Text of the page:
• 1596 March 31
    (b.) -
    1650 February 11


A French philosopher and writer who spent most of his adult life in the Dutch Republic, his influence in mathematics is equally apparent; the Cartesian coordinate system allowing algebraic equations to be expressed as geometric shapes (2D coordinate system) was named after him. He is credited as the father of analytical geometry the bridge between algebra and geometry, crucial to the discovery of infinitesimal calculus and analysis. This revolutionized mathematics by providing the first systematic link between Euclidean geometry and algebra. Using the Cartesian coordinate system, geometric shapes (such as curves) can be described by Cartesian equations: algebraic equations involving the coordinates of the points lying on the shape. Cartesian coordinates are the foundation of analytic geometry, and provide enlightening geometric interpretations for many other branches of mathematics, such as linear algebra, complex analysis, differential geometry, multivariate calculus, group theory, and more. A familiar example is the concept of the graph of a function. Cartesian coordinates are also essential tools for most applied disciplines that deal with geometry, including astronomy, physics, engineering, and many more. They are the most common coordinate system used in computer graphics, computer-aided geometric design, and other geometry-related data processing. He was also one of the key figures in the Scientific Revolution.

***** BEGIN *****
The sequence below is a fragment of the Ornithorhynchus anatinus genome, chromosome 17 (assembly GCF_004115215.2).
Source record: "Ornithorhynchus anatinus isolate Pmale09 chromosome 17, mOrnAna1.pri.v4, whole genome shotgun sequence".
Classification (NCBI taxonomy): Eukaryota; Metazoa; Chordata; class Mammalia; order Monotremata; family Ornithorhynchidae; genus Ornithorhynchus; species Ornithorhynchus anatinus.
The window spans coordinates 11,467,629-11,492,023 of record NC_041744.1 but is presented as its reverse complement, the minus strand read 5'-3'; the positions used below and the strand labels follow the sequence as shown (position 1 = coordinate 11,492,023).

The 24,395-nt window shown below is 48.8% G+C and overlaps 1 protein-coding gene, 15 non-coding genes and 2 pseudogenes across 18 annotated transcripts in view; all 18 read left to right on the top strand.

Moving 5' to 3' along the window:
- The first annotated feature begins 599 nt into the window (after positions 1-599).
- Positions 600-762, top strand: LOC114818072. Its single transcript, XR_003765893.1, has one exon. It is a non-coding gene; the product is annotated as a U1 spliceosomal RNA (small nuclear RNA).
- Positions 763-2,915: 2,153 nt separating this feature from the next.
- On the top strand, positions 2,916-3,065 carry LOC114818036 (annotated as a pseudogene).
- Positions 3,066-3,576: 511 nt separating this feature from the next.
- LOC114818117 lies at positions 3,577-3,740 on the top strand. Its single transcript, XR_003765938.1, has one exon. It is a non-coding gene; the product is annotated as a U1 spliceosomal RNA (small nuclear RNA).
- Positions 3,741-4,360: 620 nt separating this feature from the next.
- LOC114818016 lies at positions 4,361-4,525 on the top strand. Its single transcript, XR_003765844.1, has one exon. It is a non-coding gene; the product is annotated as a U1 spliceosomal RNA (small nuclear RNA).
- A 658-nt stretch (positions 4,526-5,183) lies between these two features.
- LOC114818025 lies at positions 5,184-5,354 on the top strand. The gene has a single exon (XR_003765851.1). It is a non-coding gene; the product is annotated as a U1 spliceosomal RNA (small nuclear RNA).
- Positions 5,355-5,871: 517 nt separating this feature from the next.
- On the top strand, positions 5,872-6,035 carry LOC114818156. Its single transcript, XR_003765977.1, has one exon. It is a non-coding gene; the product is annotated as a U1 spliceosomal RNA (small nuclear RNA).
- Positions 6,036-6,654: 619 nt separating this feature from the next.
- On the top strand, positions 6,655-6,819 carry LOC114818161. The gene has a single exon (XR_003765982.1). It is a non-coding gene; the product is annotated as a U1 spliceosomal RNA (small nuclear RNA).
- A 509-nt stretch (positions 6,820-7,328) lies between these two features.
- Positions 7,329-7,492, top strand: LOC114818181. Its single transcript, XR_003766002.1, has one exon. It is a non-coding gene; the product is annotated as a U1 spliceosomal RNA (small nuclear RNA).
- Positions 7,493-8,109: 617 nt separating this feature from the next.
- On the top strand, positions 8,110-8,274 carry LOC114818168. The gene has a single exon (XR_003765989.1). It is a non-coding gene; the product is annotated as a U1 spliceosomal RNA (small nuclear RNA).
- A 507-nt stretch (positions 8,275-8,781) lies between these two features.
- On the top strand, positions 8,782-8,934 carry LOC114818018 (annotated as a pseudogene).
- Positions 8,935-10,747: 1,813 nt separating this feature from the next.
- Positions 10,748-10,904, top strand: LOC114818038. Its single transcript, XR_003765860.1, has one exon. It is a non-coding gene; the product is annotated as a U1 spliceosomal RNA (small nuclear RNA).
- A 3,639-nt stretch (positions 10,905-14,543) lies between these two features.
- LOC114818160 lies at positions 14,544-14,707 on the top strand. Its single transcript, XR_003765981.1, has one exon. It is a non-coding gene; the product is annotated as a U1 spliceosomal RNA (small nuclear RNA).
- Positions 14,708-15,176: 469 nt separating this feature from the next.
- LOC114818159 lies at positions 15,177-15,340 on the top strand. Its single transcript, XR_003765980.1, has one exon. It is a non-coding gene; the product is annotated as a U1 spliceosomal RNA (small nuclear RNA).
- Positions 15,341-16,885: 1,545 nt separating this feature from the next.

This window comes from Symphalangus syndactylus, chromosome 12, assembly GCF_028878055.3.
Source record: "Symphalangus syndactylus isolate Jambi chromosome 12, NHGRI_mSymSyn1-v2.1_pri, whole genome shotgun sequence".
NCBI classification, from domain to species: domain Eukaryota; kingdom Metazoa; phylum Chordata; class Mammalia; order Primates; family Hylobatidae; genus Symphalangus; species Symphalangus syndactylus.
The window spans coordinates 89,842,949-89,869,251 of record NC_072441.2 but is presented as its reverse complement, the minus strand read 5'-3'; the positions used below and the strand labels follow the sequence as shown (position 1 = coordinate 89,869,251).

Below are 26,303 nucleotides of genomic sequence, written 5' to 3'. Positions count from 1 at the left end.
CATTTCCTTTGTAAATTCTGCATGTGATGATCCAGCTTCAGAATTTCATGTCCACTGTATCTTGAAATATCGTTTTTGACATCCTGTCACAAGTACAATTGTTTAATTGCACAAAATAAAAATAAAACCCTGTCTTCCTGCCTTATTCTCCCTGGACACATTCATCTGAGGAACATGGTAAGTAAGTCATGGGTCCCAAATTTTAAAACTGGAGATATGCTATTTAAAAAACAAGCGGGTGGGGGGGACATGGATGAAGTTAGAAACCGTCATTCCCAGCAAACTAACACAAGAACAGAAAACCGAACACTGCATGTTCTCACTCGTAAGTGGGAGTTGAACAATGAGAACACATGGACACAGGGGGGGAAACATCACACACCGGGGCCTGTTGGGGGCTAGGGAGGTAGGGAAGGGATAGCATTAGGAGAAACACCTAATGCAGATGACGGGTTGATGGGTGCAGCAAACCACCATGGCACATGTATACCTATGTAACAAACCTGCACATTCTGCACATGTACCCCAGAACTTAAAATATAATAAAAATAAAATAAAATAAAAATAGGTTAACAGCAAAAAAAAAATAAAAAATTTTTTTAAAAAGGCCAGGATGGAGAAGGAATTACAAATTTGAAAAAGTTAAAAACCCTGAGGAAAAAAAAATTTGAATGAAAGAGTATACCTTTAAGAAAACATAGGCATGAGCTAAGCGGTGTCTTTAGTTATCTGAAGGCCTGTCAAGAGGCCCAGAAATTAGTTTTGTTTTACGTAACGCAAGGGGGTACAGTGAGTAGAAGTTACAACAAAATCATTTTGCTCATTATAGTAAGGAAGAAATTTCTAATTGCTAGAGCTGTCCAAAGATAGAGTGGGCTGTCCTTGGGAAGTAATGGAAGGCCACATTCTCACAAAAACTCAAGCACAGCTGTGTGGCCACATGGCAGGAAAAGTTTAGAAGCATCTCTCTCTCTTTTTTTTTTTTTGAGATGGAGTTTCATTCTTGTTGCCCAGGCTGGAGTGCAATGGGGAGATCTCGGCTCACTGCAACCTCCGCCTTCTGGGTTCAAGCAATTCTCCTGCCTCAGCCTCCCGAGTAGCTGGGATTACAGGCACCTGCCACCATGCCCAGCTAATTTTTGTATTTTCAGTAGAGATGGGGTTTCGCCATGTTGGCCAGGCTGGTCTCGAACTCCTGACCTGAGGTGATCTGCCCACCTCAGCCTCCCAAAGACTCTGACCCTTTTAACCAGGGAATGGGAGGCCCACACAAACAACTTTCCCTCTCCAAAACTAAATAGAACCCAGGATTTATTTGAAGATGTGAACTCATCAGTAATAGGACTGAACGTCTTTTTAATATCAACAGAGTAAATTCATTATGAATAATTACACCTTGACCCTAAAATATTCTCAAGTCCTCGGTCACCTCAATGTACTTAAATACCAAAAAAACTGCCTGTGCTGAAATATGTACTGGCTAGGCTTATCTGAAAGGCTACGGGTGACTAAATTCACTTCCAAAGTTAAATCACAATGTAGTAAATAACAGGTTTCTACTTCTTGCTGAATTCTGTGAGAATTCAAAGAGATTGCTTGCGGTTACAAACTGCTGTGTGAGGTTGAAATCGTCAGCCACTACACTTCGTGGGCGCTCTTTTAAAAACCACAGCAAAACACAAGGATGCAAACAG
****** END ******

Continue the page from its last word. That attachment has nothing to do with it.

• Date of Birth:

    1596 March 31
  • Date of Death:

    1650 February 11
  • Gender:

  • Noted For:

    He is credited as the father of analytical geometry the bridge between algebra and geometry
  • Category of Achievement:

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